In a previous blog post written by Craig Lamb, he explained how important the tides are in the St. Johns River, and why the incoming tide hasn't reached a peak water level over the past two days. The prevailing south and west winds have pushed water out of this northerly flowing river. Even at high tide, the water level came up, but it didn't produce the current it normally would without the wind.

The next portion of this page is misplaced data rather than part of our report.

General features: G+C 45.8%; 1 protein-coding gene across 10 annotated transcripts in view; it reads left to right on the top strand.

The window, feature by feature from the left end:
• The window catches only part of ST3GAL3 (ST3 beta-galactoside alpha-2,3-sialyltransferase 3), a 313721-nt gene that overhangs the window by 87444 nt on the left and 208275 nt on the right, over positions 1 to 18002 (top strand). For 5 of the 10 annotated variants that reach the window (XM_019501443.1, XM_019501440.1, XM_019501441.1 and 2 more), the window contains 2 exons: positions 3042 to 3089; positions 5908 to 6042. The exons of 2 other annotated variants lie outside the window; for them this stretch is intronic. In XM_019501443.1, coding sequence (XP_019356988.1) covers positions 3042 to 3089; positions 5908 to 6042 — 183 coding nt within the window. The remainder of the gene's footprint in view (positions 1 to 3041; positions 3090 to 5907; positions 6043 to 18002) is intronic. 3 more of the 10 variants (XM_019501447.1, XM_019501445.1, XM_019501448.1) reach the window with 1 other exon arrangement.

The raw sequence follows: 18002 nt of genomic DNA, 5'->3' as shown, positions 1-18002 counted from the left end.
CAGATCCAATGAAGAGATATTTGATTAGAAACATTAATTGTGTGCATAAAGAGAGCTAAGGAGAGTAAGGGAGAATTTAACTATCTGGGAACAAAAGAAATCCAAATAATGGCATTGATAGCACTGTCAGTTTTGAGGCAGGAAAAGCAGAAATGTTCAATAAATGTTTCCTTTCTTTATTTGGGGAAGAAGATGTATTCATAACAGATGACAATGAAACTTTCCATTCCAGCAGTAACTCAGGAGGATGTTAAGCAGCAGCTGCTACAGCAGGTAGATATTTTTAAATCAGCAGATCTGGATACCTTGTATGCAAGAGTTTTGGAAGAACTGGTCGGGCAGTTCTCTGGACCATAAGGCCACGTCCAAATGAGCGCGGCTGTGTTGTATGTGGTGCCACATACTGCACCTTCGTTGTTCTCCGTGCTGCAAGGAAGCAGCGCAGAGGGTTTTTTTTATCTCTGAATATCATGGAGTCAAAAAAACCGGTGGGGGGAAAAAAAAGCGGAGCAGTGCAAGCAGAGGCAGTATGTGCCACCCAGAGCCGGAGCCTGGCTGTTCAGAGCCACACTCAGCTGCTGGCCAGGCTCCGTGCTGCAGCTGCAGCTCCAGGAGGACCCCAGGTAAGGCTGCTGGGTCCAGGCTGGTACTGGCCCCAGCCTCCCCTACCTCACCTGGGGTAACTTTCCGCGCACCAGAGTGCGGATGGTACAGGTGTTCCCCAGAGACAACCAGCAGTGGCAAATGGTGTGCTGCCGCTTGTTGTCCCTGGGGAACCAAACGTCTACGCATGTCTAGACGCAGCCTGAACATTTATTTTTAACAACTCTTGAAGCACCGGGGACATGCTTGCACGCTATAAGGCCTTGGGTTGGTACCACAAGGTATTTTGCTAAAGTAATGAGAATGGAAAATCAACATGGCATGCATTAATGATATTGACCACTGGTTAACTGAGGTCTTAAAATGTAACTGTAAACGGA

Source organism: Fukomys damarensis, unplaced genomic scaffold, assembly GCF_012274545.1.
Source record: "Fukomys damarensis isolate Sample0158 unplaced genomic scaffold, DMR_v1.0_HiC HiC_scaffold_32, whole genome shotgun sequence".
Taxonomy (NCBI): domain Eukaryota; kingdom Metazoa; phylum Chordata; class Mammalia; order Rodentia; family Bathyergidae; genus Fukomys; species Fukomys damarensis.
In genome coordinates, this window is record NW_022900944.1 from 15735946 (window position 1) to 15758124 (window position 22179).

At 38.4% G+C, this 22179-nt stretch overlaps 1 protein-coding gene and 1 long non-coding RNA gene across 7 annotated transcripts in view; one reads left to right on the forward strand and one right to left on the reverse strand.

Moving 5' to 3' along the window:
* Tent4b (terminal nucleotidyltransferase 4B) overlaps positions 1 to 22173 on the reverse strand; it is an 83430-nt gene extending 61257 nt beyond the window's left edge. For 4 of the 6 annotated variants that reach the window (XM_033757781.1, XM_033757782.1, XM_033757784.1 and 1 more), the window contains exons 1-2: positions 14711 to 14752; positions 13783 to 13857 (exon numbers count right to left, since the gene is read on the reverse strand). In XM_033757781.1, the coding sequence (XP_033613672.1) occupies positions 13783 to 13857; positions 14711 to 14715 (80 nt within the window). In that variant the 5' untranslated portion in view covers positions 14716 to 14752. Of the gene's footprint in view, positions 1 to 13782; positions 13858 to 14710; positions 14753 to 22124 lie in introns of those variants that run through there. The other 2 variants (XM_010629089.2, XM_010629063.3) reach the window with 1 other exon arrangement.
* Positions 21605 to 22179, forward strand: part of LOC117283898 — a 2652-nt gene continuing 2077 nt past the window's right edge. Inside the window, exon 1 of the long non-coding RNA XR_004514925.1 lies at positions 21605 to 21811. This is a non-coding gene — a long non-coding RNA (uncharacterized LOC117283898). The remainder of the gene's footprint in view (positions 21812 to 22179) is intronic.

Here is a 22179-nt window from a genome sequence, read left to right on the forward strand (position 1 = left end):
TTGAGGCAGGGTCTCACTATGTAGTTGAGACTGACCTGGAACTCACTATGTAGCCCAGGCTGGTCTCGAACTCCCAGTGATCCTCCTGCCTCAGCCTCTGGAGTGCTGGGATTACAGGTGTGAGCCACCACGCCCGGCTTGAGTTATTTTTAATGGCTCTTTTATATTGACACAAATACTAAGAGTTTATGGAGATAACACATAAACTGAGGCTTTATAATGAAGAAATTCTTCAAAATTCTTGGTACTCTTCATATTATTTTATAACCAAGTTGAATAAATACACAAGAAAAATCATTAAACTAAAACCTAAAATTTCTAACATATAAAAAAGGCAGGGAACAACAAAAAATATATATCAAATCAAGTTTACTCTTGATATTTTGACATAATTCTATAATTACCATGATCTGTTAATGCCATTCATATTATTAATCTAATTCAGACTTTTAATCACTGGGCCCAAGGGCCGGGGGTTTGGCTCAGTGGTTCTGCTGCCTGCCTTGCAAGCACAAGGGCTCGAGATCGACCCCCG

As Cliff Prince puts it, "We haven't had running water in two days." Prince, 50, is a Palatka native. He's been fishing bass tournaments here since here since he was 18 years old. He knows where the bass set up when the St. Johns River incoming tides produce "running water."
"I like it, I like it," said Prince of this scenario. "I know where they should be. They may not show up. But if they do, it could play to my advantage for sure."